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Bad Childhood---Good Life: How to Blossom and Thrive in Spite of an Unhappy Childhood Hardcover


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Product Details

  • Hardcover: 272 pages
  • Publisher: Harper; 1st edition (January 3, 2006)
  • Language: English
  • ISBN-10: 006057786X
  • ISBN-13: 978-0060577865
  • Product Dimensions: 8.4 x 6.4 x 1 inches
  • Shipping Weight: 1 pounds
  • Average Customer Review: 4.2 out of 5 stars  See all reviews (127 customer reviews)
  • Amazon Best Sellers Rank: #451,126 in Books (See Top 100 in Books)

Editorial Reviews

Amazon.com Review

With her characteristically pointed advice and take-no-prisoners attitude, Dr. Laura's book Bad Childhood – Good Life tackles one of the most basic questions of therapy: How can a person effectively move past the injuries of a bad childhood? Her answer will be familiar to her fans—look at your current behavior and modify what you can change rather than simply venting your anger or allowing yourself to ever be victimized again.

Forget about simply accepting or forgiving your parents for their errors—Dr. Laura extols the virtues of conquering. Through excerpts from her radio show and letters from her listeners, she illustrates her points about guilt, anger and fear in personalized accounts from individuals. Short lists and question/answer sections make for an easy read that allows you to smoothly fast forward and backtrack to the topics you find most relevant at the moment—and numerous references to other chapters and her website provide all the additional information you could want. Faith is a subtle but definite component; some readers will find it the most helpful part of the book while it decidedly won't appeal to others.

Not everyone will agree with—or appreciate--her succinct manner that drives right to the root of issues. Like her show, the book presents absolutes rather than possible alternatives. For readers looking for a definitive method for moving past childhood issues, Dr. Laura might offer the solution. Jill Lightner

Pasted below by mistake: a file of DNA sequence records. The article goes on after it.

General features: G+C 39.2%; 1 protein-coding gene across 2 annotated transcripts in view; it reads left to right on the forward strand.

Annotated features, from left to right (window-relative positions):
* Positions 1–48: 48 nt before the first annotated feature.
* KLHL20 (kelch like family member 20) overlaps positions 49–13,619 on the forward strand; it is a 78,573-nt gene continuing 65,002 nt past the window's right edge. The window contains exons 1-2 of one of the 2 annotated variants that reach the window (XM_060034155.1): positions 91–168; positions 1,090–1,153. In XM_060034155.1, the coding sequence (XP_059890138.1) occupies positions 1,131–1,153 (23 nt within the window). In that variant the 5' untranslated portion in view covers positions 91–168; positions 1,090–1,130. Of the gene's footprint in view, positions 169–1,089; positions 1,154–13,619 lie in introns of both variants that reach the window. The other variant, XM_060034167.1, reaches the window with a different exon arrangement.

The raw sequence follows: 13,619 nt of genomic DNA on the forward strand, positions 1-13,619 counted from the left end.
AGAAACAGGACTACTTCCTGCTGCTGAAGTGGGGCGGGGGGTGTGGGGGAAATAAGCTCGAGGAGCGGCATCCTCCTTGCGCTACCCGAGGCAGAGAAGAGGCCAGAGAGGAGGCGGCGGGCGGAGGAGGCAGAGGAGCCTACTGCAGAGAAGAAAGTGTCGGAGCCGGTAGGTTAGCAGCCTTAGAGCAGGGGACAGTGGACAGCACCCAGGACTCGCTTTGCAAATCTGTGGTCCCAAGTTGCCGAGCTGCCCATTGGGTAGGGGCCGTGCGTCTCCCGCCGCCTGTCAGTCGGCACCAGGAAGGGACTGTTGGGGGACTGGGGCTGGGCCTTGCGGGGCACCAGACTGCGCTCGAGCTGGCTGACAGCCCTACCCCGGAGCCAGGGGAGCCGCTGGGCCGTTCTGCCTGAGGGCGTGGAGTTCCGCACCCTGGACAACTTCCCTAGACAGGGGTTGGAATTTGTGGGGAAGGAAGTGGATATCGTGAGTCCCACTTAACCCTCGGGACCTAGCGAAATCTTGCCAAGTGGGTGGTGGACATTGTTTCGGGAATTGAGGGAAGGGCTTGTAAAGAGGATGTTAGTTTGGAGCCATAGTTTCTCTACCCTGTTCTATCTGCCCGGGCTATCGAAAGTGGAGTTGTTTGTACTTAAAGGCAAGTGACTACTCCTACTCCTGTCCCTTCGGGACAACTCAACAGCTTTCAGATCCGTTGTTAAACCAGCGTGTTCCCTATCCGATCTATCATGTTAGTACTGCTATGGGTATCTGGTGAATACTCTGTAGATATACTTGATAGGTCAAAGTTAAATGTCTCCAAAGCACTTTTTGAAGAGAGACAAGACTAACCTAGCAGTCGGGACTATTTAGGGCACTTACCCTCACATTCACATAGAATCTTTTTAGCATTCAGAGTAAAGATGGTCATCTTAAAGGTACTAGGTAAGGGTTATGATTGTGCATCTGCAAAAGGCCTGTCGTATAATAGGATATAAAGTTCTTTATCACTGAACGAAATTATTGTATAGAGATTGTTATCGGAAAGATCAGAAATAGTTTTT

From Publishers Weekly

Tis the season, right? For childhood issues to flare up just in time for the trip home for the holidays. Instead of resolving to lose those pesky 10 pounds, 2006 may be the perfect time to stop letting a bad childhood ruin another year, says Schlessinger, author of seven New York Times bestsellers and host of an internationally syndicated radio talk show. Schlessinger uses radio listeners' call-ins, her own stories and a little help from Carly Simon to help adults stuck in the past break free from destructive patterns and move peaceably forward. "The truth is that there is always a battle between the history and the present," she writes. Schlessinger tailors her advice staples (take charge, get tough, be positive, live for something other than yourself) toward securing victory over childhood traumas by admonishing readers against thinking emotionally about emotional subjects, advocating black and white reasoning (one listener's mother is deemed "evil") and proposing an amoeba-brainless and unthinking-constitutes a workable decision making model. Readers already of the Schlessinger school will find much here to appreciate, though it's doubtful this will win her any new fans.